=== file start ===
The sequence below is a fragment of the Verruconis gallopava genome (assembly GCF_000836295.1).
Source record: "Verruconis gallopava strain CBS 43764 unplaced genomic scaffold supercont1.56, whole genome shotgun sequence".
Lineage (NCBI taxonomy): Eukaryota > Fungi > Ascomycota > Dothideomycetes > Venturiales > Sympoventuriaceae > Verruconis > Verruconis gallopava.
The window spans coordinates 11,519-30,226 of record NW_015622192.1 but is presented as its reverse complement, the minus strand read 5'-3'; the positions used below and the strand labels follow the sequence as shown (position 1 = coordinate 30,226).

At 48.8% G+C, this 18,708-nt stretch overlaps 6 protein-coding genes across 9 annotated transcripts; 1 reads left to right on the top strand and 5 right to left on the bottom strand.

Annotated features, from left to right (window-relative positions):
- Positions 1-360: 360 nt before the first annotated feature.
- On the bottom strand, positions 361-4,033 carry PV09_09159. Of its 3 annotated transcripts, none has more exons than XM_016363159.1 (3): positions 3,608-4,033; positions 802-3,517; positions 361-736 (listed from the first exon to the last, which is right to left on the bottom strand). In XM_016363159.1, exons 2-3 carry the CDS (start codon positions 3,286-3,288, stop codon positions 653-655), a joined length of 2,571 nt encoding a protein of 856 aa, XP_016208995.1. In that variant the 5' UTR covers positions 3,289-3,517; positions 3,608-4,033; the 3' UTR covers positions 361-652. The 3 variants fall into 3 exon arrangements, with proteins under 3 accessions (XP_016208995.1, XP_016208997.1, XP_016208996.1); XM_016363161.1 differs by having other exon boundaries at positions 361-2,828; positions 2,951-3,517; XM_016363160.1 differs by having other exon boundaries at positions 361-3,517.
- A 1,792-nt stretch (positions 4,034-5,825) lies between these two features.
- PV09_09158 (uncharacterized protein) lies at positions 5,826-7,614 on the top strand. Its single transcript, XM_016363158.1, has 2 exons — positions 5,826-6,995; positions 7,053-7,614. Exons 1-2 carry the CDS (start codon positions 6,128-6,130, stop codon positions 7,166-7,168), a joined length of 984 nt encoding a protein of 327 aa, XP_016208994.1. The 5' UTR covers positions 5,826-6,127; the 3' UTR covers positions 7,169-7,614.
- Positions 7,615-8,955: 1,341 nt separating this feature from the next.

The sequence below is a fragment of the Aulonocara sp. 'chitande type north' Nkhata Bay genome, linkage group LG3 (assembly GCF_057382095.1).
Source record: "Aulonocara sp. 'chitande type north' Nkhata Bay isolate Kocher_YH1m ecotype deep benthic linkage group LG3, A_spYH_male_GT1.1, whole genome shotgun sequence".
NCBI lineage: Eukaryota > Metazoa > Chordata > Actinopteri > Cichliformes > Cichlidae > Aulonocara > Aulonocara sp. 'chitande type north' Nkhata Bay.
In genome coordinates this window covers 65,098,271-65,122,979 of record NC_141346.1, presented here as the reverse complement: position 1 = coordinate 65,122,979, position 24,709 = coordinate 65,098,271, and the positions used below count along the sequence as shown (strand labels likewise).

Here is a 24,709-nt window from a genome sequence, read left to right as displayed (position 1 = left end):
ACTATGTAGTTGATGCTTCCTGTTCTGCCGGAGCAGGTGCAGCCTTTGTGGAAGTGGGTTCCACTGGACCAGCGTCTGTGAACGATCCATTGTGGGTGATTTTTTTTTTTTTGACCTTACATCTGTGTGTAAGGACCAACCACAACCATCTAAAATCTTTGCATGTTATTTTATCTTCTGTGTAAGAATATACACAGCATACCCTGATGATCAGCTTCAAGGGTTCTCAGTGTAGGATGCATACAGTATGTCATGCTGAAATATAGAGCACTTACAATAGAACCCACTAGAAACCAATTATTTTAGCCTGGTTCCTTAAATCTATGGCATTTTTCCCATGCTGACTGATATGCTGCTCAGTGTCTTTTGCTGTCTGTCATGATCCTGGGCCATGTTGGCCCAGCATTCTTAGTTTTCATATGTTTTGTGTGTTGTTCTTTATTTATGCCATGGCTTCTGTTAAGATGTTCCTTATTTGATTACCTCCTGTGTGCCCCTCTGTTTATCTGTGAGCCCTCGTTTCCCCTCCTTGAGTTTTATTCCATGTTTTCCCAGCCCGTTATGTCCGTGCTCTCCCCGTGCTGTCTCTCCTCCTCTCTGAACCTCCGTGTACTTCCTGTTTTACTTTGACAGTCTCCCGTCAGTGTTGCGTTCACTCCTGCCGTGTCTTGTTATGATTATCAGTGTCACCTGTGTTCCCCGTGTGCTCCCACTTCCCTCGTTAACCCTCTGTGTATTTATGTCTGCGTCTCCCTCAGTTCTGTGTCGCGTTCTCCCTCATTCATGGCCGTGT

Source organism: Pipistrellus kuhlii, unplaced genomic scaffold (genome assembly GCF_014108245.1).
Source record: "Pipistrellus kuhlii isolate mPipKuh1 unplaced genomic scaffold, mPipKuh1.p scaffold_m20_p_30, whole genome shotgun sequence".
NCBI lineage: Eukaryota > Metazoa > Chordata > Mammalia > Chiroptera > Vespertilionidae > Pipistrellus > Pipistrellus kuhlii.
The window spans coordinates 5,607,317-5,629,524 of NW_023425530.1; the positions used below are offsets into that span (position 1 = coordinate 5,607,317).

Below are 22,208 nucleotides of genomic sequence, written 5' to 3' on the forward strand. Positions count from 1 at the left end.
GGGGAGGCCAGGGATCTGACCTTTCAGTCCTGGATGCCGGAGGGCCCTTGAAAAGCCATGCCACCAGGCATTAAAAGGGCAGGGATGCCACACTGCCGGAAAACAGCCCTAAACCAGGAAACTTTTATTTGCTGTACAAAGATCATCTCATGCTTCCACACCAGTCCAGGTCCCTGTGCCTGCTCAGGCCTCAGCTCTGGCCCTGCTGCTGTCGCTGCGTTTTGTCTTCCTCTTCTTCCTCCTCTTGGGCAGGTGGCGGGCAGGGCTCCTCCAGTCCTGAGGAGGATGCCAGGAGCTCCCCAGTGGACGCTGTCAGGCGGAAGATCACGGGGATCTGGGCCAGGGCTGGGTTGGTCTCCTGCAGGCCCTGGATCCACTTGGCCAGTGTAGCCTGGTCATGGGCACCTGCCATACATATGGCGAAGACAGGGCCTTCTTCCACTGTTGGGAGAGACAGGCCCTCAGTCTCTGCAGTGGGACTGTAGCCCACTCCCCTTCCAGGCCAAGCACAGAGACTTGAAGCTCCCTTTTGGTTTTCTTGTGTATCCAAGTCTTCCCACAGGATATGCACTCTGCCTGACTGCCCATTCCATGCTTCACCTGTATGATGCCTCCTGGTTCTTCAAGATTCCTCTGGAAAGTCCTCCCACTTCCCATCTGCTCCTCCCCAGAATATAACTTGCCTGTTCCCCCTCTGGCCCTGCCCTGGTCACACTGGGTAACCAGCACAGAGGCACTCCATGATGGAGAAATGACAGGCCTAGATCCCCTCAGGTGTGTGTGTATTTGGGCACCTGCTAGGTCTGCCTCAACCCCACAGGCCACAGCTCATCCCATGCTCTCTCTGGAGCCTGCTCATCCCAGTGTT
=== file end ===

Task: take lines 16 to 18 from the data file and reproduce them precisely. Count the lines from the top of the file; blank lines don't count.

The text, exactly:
Here is a 24,709-nt window from a genome sequence, read left to right as displayed (position 1 = left end):
ACTATGTAGTTGATGCTTCCTGTTCTGCCGGAGCAGGTGCAGCCTTTGTGGAAGTGGGTTCCACTGGACCAGCGTCTGTGAACGATCCATTGTGGGTGATTTTTTTTTTTTTGACCTTACATCTGTGTGTAAGGACCAACCACAACCATCTAAAATCTTTGCATGTTATTTTATCTTCTGTGTAAGAATATACACAGCATACCCTGATGATCAGCTTCAAGGGTTCTCAGTGTAGGATGCATACAGTATGTCATGCTGAAATATAGAGCACTTACAATAGAACCCACTAGAAACCAATTATTTTAGCCTGGTTCCTTAAATCTATGGCATTTTTCCCATGCTGACTGATATGCTGCTCAGTGTCTTTTGCTGTCTGTCATGATCCTGGGCCATGTTGGCCCAGCATTCTTAGTTTTCATATGTTTTGTGTGTTGTTCTTTATTTATGCCATGGCTTCTGTTAAGATGTTCCTTATTTGATTACCTCCTGTGTGCCCCTCTGTTTATCTGTGAGCCCTCGTTTCCCCTCCTTGAGTTTTATTCCATGTTTTCCCAGCCCGTTATGTCCGTGCTCTCCCCGTGCTGTCTCTCCTCCTCTCTGAACCTCCGTGTACTTCCTGTTTTACTTTGACAGTCTCCCGTCAGTGTTGCGTTCACTCCTGCCGTGTCTTGTTATGATTATCAGTGTCACCTGTGTTCCCCGTGTGCTCCCACTTCCCTCGTTAACCCTCTGTGTATTTATGTCTGCGTCTCCCTCAGTTCTGTGTCGCGTTCTCCCTCATTCATGGCCGTGT

Source organism: Pipistrellus kuhlii, unplaced genomic scaffold (genome assembly GCF_014108245.1).